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I've been reading examples of how to use 肝に命じる, and in one of the examples there's this part:

また、いつまでもくどくどと説教する上司に 「分かりました。課長のおっしゃることを肝に銘じておきます」 と言えば、 「分かってくれたか」 となって話がスムーズに終わりやすいです。

I'm thinking the situation here is that first your boss gives you the same lecture again and again and at the end he says 「分かってくれたか」, to what you can respond with 「分かりました。課長のおっしゃることを肝に銘じておきます」. In this way the conversation will end easily(話がスムーズに終わりやすいです)

Is this right or is the situation different? I'm asking because It kind of seems like someone(not sure if the boss or the speaker) says 「分かってくれたか」 after the speaker said 「分かりました。課長のおっしゃることを肝に銘じておきます」

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    It sounds like the boss' statement is a rhetorical (confirmational) question, possibly with the か having a falling intonation? – BJCUAI Feb 22 at 19:53
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This sentence is putting forth the theoretical:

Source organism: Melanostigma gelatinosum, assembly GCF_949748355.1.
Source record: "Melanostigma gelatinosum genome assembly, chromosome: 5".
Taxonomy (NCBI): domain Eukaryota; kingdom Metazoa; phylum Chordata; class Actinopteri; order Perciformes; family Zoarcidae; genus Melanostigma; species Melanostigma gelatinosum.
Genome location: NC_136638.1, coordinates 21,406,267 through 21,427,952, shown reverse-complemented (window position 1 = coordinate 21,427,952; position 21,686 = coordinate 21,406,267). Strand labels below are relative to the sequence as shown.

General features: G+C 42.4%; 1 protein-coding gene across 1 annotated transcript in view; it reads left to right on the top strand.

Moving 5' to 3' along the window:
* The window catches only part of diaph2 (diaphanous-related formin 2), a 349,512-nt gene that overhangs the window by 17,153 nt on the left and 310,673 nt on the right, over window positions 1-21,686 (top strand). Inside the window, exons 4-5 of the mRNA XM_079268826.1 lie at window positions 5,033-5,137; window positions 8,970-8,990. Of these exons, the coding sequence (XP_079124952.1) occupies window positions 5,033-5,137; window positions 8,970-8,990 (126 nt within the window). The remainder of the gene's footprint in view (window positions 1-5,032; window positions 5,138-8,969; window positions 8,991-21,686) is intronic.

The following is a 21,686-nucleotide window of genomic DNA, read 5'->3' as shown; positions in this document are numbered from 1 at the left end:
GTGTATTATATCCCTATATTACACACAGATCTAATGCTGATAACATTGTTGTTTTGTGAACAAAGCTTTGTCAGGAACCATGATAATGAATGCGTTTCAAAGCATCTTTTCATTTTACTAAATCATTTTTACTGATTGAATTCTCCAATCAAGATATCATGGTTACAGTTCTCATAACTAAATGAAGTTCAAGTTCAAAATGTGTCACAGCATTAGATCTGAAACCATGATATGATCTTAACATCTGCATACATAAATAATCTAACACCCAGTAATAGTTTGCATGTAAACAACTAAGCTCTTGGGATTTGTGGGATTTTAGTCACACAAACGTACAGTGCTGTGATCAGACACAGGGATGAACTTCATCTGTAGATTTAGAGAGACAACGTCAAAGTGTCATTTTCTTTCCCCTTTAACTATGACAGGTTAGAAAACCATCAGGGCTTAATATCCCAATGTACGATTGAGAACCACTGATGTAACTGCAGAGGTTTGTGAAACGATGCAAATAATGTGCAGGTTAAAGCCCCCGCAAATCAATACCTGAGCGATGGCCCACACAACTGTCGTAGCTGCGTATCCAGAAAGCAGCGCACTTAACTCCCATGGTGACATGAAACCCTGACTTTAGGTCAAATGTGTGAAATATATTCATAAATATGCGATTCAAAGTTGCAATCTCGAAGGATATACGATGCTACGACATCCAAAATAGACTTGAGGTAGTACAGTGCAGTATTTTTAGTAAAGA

If your tell your boss, who is giving you an endless lecture, 'Yes sir, I'll be sure to remember what you've told me.', (the rest of) the talk will end smoothly, with him thinking 'He gets it now, doesn't he.'.

Or, put in the form of a conversation:

'Blah, blah, blah. Do this. Don't do that. Blah blah.'
'Yes. sir. You are absolutely correct. I'll be sure to remember that.'
'You've got it, huh?'

The final か in 「分かってくれたか」can be viewed as rhetorical in the sense that the boss is making a statement of observation, either to himself or to the theoretical employee. Related answer here.

「分かってくれたか」 となって doesn't mean that it is spoken, it can just be a thought or a tone.

*Incidentally, according to Kotonoha, the 肝に銘じ~ is by far the most popular way of writing the expression with 149 results. 肝に銘ず~ and 肝に命~ having only 13 results between them. Use of 命 in this circumstance seems to be considered incorrect.

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